Beyond the Barn

Another sign of bacon’s popularity: clogged drains

CBC News reported in April that city workers found that sewage pipes in the Ridgevale Drive subdivision in Bedford, N.S., were clogged with bacon grease after sewage backed up into area houses.

According to CBC, Bedford Councillor Tim Outhit said grease buildup in sewers is common around restaurants, but not in residential areas.

This takes us back to a survey that Maple Leaf Foods commissioned in 2010, connected to the launch of a new reclosable bacon package.

The survey found that three out of four respondents said they loved bacon. One out of four respondents on the Prairies thought that maybe their partners loved bacon “more than me.”

A long ride is less stressful

Shorter truck trips are more stressful to market hogs than longer truck rides, according to a study recently published in the Journal of Animal Science.

The reason? Pigs need time to recover from the stress of loading before they get stressed again when they disembark, says Prof. Michael Ellis, at the University of Illinois’s Urbana-Champaign campus.

Another stress factor is floor space. Overcrowding is stressful, but pigs that have too much space are thrown around as the livestock truck moves. University researchers found that U.S. market pigs on average require five square feet each.

USDA cuts the safe cut cooking temperature for pork

Just in time for the summer barbecue season, the U.S. Department of Agriculture (USDA) dropped the recommended safe cooking temperature for whole cuts of pork to 63 C (145 F) from 71 C (160 F).

The Canadian pork industry wants our federal government to make a similar adjustment. Health Canada provides temperature guidelines for medium-rare beef, veal and lamb (63 C), but maintains that pork is only safe to eat after being cooked to 71 C. Producers argue the high temperature dries out lean pork and turns off consumers.

Trichinosis, a disease caused by a parasite, is the reason for pork’s higher cooking temperature, says Pork Marketing Canada’s website. The sometimes fatal disease was reportable in Canada until 2000, but cases have dwindled.

‘Bacon’ cologne ads all sizzle, no pork

At least when the restaurant trade hopped on the bacon band wagon of late they had the decency to buy some. Not so with a particular cologne maker.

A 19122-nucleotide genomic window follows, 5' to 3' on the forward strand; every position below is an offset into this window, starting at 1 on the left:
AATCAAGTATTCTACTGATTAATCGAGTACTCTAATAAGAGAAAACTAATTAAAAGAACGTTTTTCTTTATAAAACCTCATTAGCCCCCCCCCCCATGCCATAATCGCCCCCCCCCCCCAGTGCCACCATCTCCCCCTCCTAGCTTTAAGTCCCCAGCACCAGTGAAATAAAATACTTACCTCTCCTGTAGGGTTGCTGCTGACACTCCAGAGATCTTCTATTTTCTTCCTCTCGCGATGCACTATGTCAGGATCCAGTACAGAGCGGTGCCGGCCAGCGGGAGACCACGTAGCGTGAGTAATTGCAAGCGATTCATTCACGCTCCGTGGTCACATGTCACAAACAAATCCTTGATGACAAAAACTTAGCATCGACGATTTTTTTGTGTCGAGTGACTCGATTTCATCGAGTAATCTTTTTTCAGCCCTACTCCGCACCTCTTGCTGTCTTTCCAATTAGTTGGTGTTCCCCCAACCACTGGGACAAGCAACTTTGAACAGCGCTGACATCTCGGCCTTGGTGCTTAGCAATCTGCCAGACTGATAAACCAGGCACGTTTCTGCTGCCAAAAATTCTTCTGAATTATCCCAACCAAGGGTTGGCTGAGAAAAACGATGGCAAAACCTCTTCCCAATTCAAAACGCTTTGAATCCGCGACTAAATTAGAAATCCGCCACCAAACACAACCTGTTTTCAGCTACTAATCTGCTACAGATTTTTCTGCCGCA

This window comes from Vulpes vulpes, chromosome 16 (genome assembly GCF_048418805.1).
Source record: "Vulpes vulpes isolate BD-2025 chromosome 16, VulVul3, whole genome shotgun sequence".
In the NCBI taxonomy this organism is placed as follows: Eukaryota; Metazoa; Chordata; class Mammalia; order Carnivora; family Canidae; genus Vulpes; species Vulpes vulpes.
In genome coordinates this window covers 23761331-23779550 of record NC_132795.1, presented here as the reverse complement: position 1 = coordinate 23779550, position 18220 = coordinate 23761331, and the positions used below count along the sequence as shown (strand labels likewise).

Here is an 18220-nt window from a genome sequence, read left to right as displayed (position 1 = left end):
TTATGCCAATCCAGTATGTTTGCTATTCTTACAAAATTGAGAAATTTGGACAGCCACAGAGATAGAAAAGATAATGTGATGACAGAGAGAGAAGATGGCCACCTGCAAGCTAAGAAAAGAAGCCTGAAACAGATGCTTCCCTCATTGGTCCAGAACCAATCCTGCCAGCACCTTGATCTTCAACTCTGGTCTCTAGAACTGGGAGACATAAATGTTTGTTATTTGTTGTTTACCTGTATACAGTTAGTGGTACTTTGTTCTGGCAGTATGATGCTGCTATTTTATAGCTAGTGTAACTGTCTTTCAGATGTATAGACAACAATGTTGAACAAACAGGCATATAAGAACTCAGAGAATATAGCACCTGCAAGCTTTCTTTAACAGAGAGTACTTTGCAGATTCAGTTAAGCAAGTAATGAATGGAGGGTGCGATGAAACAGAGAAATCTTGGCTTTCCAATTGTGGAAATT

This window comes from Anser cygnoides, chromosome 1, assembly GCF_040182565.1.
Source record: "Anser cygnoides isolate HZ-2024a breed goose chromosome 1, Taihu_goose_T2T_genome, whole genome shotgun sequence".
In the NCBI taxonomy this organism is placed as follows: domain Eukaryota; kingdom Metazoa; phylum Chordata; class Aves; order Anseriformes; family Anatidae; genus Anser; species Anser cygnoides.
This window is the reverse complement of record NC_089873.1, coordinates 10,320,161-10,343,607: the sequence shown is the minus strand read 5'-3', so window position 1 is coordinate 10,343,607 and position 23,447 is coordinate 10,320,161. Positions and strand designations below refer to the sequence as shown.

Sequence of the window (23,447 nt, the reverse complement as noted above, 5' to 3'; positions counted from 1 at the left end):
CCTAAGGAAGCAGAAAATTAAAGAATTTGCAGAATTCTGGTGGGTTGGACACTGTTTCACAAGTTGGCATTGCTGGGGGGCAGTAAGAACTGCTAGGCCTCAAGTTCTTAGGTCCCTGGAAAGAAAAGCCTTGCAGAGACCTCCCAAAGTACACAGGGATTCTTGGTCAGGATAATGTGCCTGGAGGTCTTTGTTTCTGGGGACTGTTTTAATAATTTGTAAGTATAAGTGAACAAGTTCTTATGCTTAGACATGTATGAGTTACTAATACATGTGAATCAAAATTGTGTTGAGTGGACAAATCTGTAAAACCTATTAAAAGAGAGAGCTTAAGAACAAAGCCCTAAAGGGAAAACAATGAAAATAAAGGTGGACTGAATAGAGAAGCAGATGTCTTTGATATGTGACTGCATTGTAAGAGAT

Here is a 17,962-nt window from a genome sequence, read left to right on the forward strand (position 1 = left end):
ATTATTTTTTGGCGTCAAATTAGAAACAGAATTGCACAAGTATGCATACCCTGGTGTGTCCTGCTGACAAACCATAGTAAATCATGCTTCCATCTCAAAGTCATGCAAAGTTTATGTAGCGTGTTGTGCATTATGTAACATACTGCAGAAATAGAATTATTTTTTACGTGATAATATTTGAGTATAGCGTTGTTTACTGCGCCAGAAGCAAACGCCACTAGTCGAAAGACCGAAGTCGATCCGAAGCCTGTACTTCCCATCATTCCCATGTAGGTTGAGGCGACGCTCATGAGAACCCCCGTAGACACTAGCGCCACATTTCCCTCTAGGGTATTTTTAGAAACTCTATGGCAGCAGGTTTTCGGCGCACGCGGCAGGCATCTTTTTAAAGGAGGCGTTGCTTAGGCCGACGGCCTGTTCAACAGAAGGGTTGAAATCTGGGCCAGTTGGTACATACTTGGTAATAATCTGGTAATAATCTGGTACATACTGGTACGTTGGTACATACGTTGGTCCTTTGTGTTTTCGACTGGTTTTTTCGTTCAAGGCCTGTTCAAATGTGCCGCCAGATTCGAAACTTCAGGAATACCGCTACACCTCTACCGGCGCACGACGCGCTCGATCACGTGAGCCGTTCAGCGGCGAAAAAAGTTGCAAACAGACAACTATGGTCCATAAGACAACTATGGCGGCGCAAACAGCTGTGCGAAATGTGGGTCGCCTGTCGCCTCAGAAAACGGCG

Fargginay Inc., headquartered in Chicago, promotes its “Bacon” brand of unisex cologne extensively on the Internet, using ads that are either humorous, risqué, or both. According to its promotion: “The year was 1920 and quite by accident John Fargginay, a butcher from Paris, discovered the ability to dramatically elevate his customer’s mood with a secret recipe blending 11 popular pure essential oils with the essence of . . . bacon.”

Countering the ‘meatless’ weight loss theory

Obesity is a North American obsession and Oprah Winfrey spinoff Dr. Mehmet Oz, host of the popular self-help show of the same name, suggests that people reduce their weight by going meatless at lunch, according to pork industry guru Bob Hunsberger at the recent London Swine Conference. 

“Generally accepted medical opinions are that we eat too much red meat,” Hunsberger says.”

Pork exports contribute to Smithfield’s profit comeback

Smithfield Foods Inc., based in Virginia, cites pork exports to Canada, along with other countries, as contributing to quarterly earnings that far exceeded expectations.

In the quarter ending in January, Smithfield, the world’s largest pork producer, exported 24 per cent of its production. According to published reports, chief executive Larry Pope credited double digit increases in sales to Japan, China Korea and Canada. As a result, Smithfield revenue rose 10 per cent to $3.19 billion, above the $3.16 billion average analyst forecast. The hog production unit still lost money, but it was only $2.3 million compared to $78.3 million a year before as higher hog prices made up for expensive feed.

Angry exchange on British pork prices

Retailers and pork producers in Britain have been exchanging angry words over pork pricing.

In early March, Andrew Opie, the director of food for the British Retail Consortium, complained in a letter to TheGrocer online magazine, that retailers “are an easy target” for pig producer protests. “Supermarkets don’t pay producers directly for pork” and making pork more expensive in stores “will just cause customers to buy less, the exact opposite of what farmers want,” he said.

Stewart Houston, chair of the British Pork Executive (BPEX), replied to the same magazine that a BPEX report showed that retailers were making £16 million a week selling pork and pork products, “profitable processors” made £8 million and farmers were losing £3 million.